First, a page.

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June 18 2014 - 16:06

UN Human Rights Chief Describes 'Climate of Fear' in East Ukraine

Employees of the Azovstal Iron and Steel Works hold a rally to protest against actions of armed separatists in Mariupol, eastern Ukraine. The banner reads "Peace! Orderliness! Disarmament!".

Employees of the Azovstal Iron and Steel Works hold a rally to protest against actions of armed separatists in Mariupol, eastern Ukraine. The banner reads "Peace! Orderliness! Disarmament!".

Armed separatists in eastern Ukraine have achieved nothing but the creation of a climate of insecurity, which is ruining their own region, UN human rights chief Navi Pillay said Wednesday.

One of her officials described a "reign of fear" in some areas where armed groups could abduct and assault people without restraint.

Armed groups in the regions of Donetsk and Luhansk should "stop taking themselves, and the people living in their regions, down this dead end, which is leading simply to misery, destruction, displacement and economic deprivation," Pillay said.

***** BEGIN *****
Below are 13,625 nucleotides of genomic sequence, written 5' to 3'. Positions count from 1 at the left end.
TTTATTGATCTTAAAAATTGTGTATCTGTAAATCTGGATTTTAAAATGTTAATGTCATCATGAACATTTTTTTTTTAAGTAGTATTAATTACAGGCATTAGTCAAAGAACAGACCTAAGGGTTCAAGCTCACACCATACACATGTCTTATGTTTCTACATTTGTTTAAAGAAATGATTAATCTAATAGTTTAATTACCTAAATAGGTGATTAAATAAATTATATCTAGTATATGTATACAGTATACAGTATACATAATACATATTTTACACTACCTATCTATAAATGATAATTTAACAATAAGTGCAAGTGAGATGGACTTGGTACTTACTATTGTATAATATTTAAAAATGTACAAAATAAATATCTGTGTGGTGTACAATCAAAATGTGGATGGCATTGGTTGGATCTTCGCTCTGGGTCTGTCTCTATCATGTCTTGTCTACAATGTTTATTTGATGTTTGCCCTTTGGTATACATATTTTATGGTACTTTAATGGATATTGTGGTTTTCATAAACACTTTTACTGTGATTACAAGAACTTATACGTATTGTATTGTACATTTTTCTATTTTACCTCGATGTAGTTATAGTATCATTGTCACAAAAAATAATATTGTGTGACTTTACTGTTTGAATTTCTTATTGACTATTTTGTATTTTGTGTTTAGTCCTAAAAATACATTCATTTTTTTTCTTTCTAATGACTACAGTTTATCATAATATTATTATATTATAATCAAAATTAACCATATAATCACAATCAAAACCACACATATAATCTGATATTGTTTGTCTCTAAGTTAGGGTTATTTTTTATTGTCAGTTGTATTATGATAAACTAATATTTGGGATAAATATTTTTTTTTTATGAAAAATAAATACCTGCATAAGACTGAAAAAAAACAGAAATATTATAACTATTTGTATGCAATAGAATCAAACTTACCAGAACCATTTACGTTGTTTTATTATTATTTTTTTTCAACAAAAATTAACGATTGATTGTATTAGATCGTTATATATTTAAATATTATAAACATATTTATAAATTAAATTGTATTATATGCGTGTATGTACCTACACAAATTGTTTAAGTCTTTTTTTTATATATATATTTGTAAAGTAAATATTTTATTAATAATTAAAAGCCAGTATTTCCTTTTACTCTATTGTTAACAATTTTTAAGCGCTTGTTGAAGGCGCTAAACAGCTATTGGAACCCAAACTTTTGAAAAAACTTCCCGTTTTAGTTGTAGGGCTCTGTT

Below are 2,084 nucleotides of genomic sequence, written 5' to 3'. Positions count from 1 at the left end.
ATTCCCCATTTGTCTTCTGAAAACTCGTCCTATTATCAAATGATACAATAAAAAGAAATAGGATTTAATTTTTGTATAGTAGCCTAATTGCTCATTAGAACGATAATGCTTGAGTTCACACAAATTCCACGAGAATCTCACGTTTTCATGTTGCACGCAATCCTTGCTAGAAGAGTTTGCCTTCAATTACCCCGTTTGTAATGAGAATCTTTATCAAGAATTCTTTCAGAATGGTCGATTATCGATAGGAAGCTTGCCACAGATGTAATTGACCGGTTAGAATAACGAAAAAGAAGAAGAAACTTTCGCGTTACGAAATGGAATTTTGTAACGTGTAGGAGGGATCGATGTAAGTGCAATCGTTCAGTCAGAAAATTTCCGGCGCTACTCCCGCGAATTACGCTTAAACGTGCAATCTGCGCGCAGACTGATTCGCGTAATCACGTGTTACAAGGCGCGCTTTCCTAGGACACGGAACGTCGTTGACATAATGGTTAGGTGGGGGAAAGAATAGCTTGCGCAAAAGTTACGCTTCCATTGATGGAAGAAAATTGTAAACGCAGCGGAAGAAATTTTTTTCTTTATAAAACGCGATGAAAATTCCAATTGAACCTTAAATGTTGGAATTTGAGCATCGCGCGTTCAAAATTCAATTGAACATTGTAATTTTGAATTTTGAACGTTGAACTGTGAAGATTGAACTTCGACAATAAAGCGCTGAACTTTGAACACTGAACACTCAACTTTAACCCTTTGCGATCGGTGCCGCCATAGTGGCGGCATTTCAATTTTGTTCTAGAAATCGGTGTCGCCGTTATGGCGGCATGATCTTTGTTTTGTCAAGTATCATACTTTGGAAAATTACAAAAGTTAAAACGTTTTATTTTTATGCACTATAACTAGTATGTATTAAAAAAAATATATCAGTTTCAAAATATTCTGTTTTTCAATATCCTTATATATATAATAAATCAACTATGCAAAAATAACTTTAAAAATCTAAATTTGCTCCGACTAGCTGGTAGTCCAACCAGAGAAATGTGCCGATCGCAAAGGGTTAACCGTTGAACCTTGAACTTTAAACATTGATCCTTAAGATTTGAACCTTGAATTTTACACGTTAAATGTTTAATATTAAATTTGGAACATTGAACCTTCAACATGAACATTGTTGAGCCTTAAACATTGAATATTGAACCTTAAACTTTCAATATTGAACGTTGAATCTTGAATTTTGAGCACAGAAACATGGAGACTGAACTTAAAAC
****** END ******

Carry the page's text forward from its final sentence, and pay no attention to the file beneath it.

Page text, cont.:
"All they have achieved is a climate of insecurity and fear, which is having a hugely detrimental impact on many thousands of people," she said. "The time has come to put down the guns and talk. Peace and reconciliation, and long-term solutions are certainly attainable."

Her office's third monthly report on human rights in Ukraine detailed a breakdown in law and order in parts of the east and the situation in the Crimean peninsula, which has been annexed by Russia.

Gianni Magazzeni, a UN official who oversees the work of the 34-strong UN human rights monitoring mission in Ukraine, said life remained normal for millions of people in the east of the country, but there were pockets where armed groups had taken over and did not respect any kind of law.

"We' are talking about a reign of fear, if not a reign of terror, in those pocket areas where armed groups can abduct, detain, conduct ill-treatment if not torture, sexual assault, intimidation," he said.

People were being threatened to the extent that they feared for their lives and did not dare to vote or leave the area, he said. The lack of law and order was undermining basic services such as education and water supplies in those areas.

"Food soon may be an issue," he added

See also:

Russia Criticizes UN Report on Rights Abuses in Ukraine

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